Fifty years after the landmark passage of the 1964 Civil Rights Act and the 1965 Voting Rights Act, the United States is still a country marked by pervasive racial inequalities – in the areas of education, employment, health care, incarceration rates, and household wealth, among many others. What explains these continuing racial inequalities, and how, if at all, should a just society respond to them? There is currently considerable discussion and debate over the proper role that considerations of race should play in the formation of public policy and in related efforts on the part of individuals and institutions to achieve a more just and equitable society. While some argue that we have transcended race and should aspire to ideals of color-blindness, others argue that race is still a significant determinant of unjust social and economic outcomes and that we cannot adequately deal with these injustices without addressing issues of race. The main goal of this year-long interdisciplinary symposium is to explore these complex ethical questions, by looking carefully both at the mechanisms underlying continuing racial inequalities and at the ways in which these mechanisms may both reflect and contribute to various forms of social injustice.
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2014 - 2015 Speakers and Events
Ann MorningAssociate Professor of Sociology at New York University
Ann Morning is an Associate Professor of Sociology at New York University and a faculty affiliate of New York University Abu Dhabi. Her research interests include race, demography, and the sociology of science, especially as they pertain to census classification worldwide and to individuals’ concepts of racial difference.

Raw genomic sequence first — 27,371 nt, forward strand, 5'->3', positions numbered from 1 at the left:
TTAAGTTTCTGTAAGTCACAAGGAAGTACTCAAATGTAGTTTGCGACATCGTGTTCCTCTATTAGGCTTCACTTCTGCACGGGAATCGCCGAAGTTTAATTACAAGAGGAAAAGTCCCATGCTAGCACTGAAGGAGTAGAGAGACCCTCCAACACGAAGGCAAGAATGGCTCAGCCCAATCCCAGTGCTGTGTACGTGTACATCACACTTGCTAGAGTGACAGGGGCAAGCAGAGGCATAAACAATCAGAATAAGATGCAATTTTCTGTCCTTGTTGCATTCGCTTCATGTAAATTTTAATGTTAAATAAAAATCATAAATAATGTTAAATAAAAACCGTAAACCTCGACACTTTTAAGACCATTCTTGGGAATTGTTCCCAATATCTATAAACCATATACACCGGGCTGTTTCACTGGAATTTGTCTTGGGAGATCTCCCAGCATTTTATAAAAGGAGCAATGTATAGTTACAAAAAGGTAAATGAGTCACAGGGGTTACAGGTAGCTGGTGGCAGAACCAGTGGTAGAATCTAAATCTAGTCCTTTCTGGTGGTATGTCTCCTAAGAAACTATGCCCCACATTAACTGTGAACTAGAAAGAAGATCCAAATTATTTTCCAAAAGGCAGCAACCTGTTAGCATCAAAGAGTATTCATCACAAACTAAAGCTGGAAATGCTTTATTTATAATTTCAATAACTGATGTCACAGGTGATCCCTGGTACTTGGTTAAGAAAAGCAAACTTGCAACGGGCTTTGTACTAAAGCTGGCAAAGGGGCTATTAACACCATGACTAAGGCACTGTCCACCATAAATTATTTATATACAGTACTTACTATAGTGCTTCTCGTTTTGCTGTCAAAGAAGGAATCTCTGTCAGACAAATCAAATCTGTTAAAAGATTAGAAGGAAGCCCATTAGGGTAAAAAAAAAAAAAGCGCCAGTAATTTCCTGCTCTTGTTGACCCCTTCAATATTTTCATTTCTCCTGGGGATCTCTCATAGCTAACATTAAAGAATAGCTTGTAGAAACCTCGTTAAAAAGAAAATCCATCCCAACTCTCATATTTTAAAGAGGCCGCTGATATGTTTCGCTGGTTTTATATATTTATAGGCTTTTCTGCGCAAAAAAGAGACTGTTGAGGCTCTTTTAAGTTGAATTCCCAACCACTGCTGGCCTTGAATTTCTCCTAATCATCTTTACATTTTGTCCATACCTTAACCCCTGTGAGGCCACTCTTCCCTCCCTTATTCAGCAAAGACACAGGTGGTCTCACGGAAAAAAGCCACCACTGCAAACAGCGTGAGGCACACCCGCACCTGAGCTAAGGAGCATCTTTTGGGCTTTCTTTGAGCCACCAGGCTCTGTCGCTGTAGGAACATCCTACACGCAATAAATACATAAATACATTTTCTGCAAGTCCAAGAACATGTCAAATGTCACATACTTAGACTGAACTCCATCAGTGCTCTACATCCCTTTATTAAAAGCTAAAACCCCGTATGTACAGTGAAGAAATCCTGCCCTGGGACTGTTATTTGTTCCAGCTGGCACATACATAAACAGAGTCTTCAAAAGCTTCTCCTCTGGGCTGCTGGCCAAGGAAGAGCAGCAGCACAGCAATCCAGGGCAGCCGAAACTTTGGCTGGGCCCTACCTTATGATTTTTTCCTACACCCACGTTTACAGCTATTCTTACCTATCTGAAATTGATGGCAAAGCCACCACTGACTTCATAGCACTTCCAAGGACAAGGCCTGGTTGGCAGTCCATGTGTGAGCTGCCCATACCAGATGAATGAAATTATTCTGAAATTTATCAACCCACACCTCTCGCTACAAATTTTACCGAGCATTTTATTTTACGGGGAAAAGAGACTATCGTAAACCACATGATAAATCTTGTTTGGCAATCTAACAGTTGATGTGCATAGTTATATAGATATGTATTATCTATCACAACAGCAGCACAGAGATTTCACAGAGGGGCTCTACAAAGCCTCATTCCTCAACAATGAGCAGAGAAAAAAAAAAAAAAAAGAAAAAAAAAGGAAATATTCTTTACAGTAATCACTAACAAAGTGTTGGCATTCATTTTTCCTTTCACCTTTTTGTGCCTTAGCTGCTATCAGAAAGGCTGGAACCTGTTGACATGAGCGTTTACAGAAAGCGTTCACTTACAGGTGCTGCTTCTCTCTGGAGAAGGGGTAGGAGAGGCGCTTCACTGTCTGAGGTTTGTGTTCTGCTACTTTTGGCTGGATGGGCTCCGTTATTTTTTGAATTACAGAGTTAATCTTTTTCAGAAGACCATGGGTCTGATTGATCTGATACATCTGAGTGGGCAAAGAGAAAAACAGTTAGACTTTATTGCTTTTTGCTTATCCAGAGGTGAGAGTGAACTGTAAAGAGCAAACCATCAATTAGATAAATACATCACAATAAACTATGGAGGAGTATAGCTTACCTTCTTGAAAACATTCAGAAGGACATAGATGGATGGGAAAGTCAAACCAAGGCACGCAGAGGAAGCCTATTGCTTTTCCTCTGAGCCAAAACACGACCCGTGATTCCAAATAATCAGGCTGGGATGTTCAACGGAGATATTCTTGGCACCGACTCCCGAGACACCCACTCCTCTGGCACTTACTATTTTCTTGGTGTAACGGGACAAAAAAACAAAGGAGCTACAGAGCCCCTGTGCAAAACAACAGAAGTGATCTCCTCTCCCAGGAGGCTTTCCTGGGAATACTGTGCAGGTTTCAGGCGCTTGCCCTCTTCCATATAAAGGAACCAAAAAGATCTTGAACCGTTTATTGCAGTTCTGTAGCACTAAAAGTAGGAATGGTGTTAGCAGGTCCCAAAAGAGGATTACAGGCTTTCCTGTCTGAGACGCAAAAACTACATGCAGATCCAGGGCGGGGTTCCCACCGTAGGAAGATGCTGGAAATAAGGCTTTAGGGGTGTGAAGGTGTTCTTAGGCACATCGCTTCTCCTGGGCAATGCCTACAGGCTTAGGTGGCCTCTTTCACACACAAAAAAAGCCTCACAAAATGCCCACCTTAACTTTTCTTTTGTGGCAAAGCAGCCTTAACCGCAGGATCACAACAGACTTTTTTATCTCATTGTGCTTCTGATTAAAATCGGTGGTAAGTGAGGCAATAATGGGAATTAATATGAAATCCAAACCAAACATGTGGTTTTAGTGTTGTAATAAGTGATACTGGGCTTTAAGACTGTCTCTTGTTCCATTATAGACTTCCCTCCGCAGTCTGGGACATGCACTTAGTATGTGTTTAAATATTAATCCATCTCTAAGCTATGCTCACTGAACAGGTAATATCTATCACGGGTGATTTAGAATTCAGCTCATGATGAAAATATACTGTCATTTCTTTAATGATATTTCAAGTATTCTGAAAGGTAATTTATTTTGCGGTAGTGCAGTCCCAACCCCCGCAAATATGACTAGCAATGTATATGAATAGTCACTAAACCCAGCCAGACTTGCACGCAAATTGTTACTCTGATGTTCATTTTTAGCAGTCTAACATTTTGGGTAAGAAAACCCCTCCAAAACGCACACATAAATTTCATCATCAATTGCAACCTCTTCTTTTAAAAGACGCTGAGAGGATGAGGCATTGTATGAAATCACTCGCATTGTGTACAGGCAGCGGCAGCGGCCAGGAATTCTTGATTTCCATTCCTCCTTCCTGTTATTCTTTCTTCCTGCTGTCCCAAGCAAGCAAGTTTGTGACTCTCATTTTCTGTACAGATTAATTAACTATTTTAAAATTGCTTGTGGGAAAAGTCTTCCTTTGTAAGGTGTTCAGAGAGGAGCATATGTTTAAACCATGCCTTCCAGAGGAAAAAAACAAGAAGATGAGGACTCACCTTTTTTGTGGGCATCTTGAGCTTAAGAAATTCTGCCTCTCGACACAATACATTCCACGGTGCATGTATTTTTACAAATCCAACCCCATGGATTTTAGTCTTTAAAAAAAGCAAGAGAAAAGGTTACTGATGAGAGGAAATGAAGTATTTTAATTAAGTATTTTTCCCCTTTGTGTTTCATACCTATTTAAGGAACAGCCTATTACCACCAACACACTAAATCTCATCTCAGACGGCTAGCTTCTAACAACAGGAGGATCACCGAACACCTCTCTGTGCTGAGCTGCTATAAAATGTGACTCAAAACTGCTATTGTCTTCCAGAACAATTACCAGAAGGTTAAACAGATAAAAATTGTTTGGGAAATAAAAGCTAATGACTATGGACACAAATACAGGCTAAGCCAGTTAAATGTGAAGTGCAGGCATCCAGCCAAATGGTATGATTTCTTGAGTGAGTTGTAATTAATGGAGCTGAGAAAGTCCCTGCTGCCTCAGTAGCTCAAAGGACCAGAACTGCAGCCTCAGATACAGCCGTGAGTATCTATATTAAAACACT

Charles Ogletree, the Harvard Law School Jesse Climenko Professor of Law, and Founding and Executive Director of the Charles Hamilton Houston Institute for Race and Justice, is a prominent legal theorist who has made an international reputation by taking a hard look at complex issues of law and by working to secure the rights guaranteed by the Constitution for everyone equally under the law.
Martha Nussbaum is the Ernst Freund Distinguished Service Professor of Law and Ethics at the University of Chicago, appointed in the Law School and Philosophy Department.
Phillip Atiba GoffAssociate Professor of Social Psychology at the University of California, Los Angeles
Dr. Goff is an Associate Professor of Social Psychology at the University of California, Los Angeles. He is the co-founder and president for research of the Center for Policing Equity.
Jesmyn WardPaul and Debra Gibbons Professor of Creative Writing at Tulane University
Jesmyn Ward's novel Salvage the Bones won the 2011 National Book Award for Fiction, and has been called “fearless and toughly lyrical” (The Library Journal).
Tommie ShelbyProfessor of African and African American Studies and of Philosophy at Harvard University
Tommie Shelby holds a joint appointment with the Department of African and African American Studies and Philosophy at Harvard University. He received his B.A. from Florida A & M University (1990) and Ph.D. from the University of Pittsburgh (1998).
Civil rights attorney Juan Cartagena will give a talk entitled “The Noose, the Hoodie and the State,” in which he will explicate the multitude of ways in which our criminal justice system is structured to deny justice to Latinos.
Vincent Valdez’s work consists of large-scale hyper-realistic oil and pastel works that focus on subjects with socio-political themes. In The Strangest Fruit series, Valdez explores the widespread lynching of people of Mexican descent in Texas between 1848 and 1928.